At Conrad’s Dairy Farm, that means pampering their milk producers with waterbeds.
After 10 months of use, dairymen Richard and David Conrad gave the waterbeds a thumbs-up during a visit Thursday to the farm on Indian Hollow Road.
More photos below.
“You make them happy, they’ll make you happy,” explained Richard Conrad.
During the visit on Thursday, the curious cows crowded around visitors, gently nuzzling coats and clothing.
Now and then, a cow would get up or down from the waterbeds, causing a telltale jiggle on a bed’s surface.
When the waterbeds were installed in March, the cows were a little skittish because they weren’t used to putting their hooves onto the thick rubber bladders that hold the water, according to the Conrads.
But the cows soon discovered that lying on the beds was pretty darn comfortable, the brothers said.
The brothers paid about $55,000 for Dual Chamber Cow Waterbeds for their 240 cows and another $15,000 or so for the concrete bases in which the waterbeds rest.
On top of the waterbeds is a dusting of sawdust and lime for additional bedding comfort and cleanliness.
Richard Conrad thinks the waterbeds could pay for themselves in as little as three years because of an annual $6,000 savings in the cost of sawdust and a better price for their milk.
The farmers said the quality of the cows’ milk improved and the farm was able to lower its somatic cell count to about 100,000 cells per milliliter, compared with 150,000 to 200,000 cells per milliliter before the waterbeds were installed.
Somatic cells are white blood cells that increase in response to pathogenic bacteria.
The lower the count, the better, and the more stable the milk products produced from the milk.
The U.S. government requires a count of fewer than 750,000 cells per milliliter while the European standard is 400,000 cells per milliliter.
Using waterbeds for cows originated in Europe about 15 or 20 years ago and was brought to this country by Dean Throndsen of Wisconsin-based Advanced Comfort Technology Inc.
Throndsen and his wife, Audrey, patented the design of Dual Chamber Cow Waterbeds in 2003 and have sold about 500,000 of the devices in 18 countries including New Zealand, India and China.
Throndsen said that getting up and down — or lying for long periods of time — can hurt the cow’s front knees and rear hocks — or ankles.
That’s where the waterbeds come in, because they provide a cushion.
Throndsen is proud of the two-chamber design that supports both the front and back of the animals, which can weigh 1,600 pounds or more.
“When she hits that pillow with her knees, it totally cushions them,” Throndsen said.
The decision to put in waterbeds at the Conrad farm was a good one, according to Richard and David Conrad, the fourth generation of farmers at the property.
Some people laugh, or even think someone is pulling their leg, when they hear the farm has installed waterbeds, David Conrad said.
“I think everybody had the same reaction you had when you first heard about it,” he said.
However, he said they come around when he explains how the beds help eliminate sores and promote better health.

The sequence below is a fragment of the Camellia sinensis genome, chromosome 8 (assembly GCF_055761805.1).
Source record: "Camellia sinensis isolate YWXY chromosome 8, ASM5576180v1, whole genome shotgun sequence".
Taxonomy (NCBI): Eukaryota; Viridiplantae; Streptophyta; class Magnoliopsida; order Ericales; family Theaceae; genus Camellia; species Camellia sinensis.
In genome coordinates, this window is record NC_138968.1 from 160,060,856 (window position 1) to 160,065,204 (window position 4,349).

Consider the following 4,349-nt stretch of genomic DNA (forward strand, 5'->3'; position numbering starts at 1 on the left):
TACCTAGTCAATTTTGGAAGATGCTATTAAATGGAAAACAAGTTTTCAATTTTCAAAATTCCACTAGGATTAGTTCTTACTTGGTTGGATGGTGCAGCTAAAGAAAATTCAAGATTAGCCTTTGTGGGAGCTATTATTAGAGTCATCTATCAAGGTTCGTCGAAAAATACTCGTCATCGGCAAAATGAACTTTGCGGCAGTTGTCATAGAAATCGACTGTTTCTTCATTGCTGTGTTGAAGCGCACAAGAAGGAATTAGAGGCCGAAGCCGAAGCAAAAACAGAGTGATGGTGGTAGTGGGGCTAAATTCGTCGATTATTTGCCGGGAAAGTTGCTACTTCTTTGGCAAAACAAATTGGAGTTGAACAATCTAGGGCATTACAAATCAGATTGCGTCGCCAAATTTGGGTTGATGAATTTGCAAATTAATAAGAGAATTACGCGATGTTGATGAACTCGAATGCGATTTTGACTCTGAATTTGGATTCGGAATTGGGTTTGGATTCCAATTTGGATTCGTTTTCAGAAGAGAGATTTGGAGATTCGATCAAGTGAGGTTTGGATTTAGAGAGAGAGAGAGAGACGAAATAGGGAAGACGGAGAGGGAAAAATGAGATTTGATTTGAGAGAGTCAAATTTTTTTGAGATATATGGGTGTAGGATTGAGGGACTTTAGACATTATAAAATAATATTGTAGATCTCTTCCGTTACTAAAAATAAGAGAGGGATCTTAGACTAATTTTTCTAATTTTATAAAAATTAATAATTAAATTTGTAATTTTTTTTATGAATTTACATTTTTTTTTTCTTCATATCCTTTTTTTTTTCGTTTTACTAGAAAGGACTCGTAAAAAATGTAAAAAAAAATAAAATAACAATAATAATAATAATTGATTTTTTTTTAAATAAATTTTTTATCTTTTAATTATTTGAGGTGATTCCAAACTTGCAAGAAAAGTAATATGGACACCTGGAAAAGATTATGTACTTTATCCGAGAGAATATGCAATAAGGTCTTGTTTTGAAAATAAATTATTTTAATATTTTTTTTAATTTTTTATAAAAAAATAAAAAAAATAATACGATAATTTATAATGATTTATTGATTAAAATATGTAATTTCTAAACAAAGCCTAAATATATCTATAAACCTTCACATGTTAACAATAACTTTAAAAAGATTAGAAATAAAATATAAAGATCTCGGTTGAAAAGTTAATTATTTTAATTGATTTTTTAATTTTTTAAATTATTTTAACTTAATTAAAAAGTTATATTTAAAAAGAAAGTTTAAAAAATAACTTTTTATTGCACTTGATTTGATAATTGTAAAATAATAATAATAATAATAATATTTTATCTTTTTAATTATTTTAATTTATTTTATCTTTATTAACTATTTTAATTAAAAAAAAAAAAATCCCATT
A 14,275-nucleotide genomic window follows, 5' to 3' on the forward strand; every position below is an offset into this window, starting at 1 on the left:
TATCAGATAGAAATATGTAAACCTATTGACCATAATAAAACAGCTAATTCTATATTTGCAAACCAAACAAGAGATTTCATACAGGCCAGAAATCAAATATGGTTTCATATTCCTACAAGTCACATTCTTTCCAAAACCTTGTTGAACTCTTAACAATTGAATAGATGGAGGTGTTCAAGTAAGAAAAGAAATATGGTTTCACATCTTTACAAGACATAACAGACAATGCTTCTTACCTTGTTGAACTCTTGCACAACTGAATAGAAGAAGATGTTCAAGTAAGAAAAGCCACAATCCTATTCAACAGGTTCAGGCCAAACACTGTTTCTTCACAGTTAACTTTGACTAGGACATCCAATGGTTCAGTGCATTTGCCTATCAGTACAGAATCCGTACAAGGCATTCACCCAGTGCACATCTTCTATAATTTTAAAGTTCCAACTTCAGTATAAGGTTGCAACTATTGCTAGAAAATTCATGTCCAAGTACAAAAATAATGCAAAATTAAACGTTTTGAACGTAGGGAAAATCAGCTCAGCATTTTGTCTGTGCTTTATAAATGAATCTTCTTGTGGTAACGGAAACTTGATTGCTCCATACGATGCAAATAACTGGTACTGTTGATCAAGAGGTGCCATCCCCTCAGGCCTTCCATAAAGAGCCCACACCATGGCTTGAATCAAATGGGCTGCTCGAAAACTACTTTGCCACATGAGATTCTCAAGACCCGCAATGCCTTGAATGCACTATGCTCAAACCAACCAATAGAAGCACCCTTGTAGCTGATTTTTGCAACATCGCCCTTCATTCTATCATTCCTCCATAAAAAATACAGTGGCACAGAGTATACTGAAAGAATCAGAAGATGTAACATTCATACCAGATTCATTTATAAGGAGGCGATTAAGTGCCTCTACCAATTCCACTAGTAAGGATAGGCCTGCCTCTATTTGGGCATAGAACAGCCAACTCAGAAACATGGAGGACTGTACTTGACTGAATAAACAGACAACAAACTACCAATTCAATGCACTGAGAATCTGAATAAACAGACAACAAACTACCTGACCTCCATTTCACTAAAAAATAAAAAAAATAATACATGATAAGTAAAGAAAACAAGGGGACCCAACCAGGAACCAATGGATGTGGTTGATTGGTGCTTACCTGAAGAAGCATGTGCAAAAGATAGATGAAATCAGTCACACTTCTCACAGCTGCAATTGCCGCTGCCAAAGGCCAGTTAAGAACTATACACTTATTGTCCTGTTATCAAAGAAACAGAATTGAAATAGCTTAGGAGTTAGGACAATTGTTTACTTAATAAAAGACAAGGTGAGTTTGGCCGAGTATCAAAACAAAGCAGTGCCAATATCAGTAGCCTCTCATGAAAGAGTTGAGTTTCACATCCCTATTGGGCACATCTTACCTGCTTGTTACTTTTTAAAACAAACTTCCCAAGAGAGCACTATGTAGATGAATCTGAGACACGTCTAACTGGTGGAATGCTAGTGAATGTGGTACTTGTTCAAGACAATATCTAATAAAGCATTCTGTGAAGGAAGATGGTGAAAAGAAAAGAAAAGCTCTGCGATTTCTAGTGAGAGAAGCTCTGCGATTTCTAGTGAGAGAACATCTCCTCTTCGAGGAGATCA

“Without the cows comfortable and content, they’re not going to work for us and make us money,” David Conrad said. “The people in the dairy business are serious about what we do — we love our cows.”
With fans and sprinklers to cool the cows in the summer, Richard Conrad said his mom jokes that she “wants to come back as one of my dairy cows, because they’ve got it made.”
“There are a lot of people who can’t say they’ve slept on a waterbed,” he said.
Q: Won’t the cows pop or tear the waterbeds?
A: No. The company has a 10-year warranty on its beds in a dairy barn. The warranty is five years in a tie-stall barn. Every now and then a stone under a hoof might pop a bed, but company founder Dean Throndsen said there are about 500,000 of the beds in use and he can count monthly failures on one hand.
Q: Do the waterbeds have a top cover?
A: No. The waterbeds consist of a bladder system made from three layers of thick, vulcanized, virgin rubber reinforced with nylon threads. The top surface has a tread imprint for traction.
Q: Will the waterbeds freeze in the winter?
A: Farmers in Wisconsin, Minnesota, Canada, Montana, and even Norway have reported no problems with freezing. A cow’s body warms the rubber and the water inside the bed with her body heat.
Q: How big are the beds?
A: The waterbeds are 72 inches head-to-tail and come in widths from 45 to 55 inches.
Q: How are they installed?
A: The waterbeds arrive from the factory in a roll. The installer unrolls the beds onto the concrete underlay, cutting the roll at the end of a row to fit, and anchors them into the concrete with aluminum and stainless steel anchors and strips. They’re then filled with about 14 gallons of water and clamped shut.
Q: Do farmers continue to put bedding on top of the waterbed?
A: About a fifth of the farmers using the waterbeds use no additional bedding, but some farmers continue to provide sawdust. As one farmer told Throndsen, “I go to bed every night with sheets.”
Q: Has there been any research done on the performance of the waterbeds?
A: A study by Dr. Wendy Fulwider and animal rights expert Dr. Temple Grandin, published in the Journal of Dairy Science, showed cows on waterbeds or sand beds had fewer lesions and better health. Additionally, a two year study on DCC Waterbeds is being conducted at the University of Kentucky-Lexington.
Contact Cindy Leise at 329-7245 or firstname.lastname@example.org.